Creative styles – what’s in fashion now?

dec steph 199aRecently as I read through a discuss string on what constitutes creativity in the field of instructional design I saw one person claim that creativity meant using all the latest trends. I winced a bit, realizing how many people assume “early adapter” is same as creative, when true creativity actually means starting trends, rather than following them.  Now granted no one comes up with ideas in a vacuum. We must all build on what exists, or else we build something so utterly incomprehensible that no one can use it. Creativity is typically defined as the ability to develop a product that is both original or novel and useful.

Now that creativity has become a buzzword (and supposed basis for bolstering a faltering economy) it seems cruel to for anyone to be left out. It is no longer the domain of the eccentric inventors, impractical daydreamers, and those living in garrets on the edge of poverty. Many claim everyone should have the possibility of being creative. But realistically, if you look at any group some people generate far more unique ideas, and some produce more functional and original work than others do.

The latest trend in creativity research is not to find who has it, as much as it is to define the various creative styles. For example Kirton Adaption-Innovation Inventory described both Adaption and Innovation as styles of creativity. However, but when one looks at how they are defined one will really see that they are levels of creativity.  Because his inventory scores people on a continuum from adaption to innovation,  people fall between working within the system and challenging the system.[1] No one is purely creative or purely uncreative, but neither does everyone have the same level of creativity.

Another creative style assessment know by its acronym, C.A.R.E., (Fahden & Namakkal, 1995). Describes the different approaches that people use.

Conceptual approach encompasses developing new ideas, different alternatives, describing concepts, and forming an overall plan. This is the creative style of the thinking person.

Spontaneous approach is marked by freedom from constraint and traditions, and an ADHD style that focuses on many things at once, impatiently jumping from one to the other – the feeling approach to creativity.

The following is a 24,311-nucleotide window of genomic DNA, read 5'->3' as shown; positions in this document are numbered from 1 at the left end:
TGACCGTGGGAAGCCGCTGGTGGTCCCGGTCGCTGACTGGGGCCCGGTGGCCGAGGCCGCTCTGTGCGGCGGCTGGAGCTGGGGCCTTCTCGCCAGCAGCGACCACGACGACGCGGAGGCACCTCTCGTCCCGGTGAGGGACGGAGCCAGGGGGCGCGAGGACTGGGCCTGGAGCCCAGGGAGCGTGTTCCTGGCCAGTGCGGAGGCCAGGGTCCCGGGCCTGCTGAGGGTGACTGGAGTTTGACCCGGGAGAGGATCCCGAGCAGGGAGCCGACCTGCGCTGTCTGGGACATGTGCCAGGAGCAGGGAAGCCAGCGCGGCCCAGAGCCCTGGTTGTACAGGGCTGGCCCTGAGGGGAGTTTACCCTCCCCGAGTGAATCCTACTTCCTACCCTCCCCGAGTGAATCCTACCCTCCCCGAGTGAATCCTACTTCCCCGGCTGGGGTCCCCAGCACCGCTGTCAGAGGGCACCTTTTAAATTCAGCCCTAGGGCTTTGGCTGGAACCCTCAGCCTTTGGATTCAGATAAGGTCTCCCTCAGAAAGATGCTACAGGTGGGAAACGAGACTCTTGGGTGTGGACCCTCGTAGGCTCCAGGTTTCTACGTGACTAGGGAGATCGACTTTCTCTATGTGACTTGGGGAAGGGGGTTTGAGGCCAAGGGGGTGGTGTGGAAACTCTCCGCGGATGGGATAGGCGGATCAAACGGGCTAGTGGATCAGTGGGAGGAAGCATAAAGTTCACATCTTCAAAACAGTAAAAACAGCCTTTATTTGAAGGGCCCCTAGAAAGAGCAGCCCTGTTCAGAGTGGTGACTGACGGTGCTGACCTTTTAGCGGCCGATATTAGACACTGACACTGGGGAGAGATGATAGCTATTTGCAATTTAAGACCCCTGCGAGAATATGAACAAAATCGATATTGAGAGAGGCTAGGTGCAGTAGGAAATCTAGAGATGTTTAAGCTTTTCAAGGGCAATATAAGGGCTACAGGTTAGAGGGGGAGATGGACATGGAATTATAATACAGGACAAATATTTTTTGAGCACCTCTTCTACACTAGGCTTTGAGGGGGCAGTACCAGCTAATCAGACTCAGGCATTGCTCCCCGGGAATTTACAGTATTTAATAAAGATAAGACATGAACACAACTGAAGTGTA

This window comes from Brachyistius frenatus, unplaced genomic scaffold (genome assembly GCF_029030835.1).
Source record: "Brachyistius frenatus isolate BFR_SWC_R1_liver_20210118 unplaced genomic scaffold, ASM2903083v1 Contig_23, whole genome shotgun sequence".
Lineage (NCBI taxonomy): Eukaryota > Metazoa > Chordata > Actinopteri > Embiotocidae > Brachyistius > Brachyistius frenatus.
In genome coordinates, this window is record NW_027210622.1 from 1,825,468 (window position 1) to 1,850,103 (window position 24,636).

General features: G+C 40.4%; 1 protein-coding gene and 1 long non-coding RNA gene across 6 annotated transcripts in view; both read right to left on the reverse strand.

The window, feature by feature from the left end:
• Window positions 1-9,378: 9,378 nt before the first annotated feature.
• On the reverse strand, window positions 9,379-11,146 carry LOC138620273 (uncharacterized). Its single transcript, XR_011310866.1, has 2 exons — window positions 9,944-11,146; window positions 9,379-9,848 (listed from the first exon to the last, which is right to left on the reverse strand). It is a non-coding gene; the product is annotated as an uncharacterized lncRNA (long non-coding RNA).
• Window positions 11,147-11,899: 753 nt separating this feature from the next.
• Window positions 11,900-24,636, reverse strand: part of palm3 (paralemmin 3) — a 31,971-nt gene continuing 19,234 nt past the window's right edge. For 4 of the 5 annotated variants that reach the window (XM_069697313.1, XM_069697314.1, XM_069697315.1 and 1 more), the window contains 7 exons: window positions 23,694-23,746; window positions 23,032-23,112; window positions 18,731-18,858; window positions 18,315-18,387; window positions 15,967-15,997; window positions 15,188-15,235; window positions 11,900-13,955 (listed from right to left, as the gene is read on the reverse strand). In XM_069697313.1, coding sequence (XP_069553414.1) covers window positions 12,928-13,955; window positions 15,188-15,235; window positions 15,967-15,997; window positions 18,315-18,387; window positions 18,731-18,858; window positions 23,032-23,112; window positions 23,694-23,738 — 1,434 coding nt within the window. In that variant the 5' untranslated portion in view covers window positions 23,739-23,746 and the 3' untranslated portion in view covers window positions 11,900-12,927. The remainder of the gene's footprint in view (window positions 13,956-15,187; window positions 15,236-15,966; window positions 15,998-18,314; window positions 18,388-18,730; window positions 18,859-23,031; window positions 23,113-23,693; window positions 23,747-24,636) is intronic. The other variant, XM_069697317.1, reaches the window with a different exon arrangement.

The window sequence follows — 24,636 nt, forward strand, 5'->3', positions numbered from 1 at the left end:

Normative approach is shown by putting ideas into a familiar context, based on past experiences and similar situations to guide them, with a preference for knowing the consequences and following rather than leading. This play-it-safe style is not particularly creative. Maybe these people follow rather than lead when it comes to producing original ideas and products (like the person who assumed following trends was creative) but these are often the kind of people that end up in leadership positions.

Methodical approach is not really creative at all. This approach is demonstrated by focusing on proven solutions, and placing things in order. However, creative people can be methodical because they often adapt a step-by-step, orderly routine when it comes to testing ideas to see which can be converted into practical products.[2]

As in Kirton’s Adapter-Innovator split no one fits completely into any category. Most people use all of these approaches at one time or the other, but they show a definite preference of one type of approach. It is still obvious that that creativity is not spread equally across the masses.  However, everyone may not be driven to be unique to the same extent because they may not want to be creative.

Photo by Dave Cachero
[1] Kirton, M.J. (1976). Adaptors and innovators: A description and measure. Journal of Applied Psychology, 61, pp. 622 – 629.
[2] Carlson Learning Company, (1995). pp. 8-9
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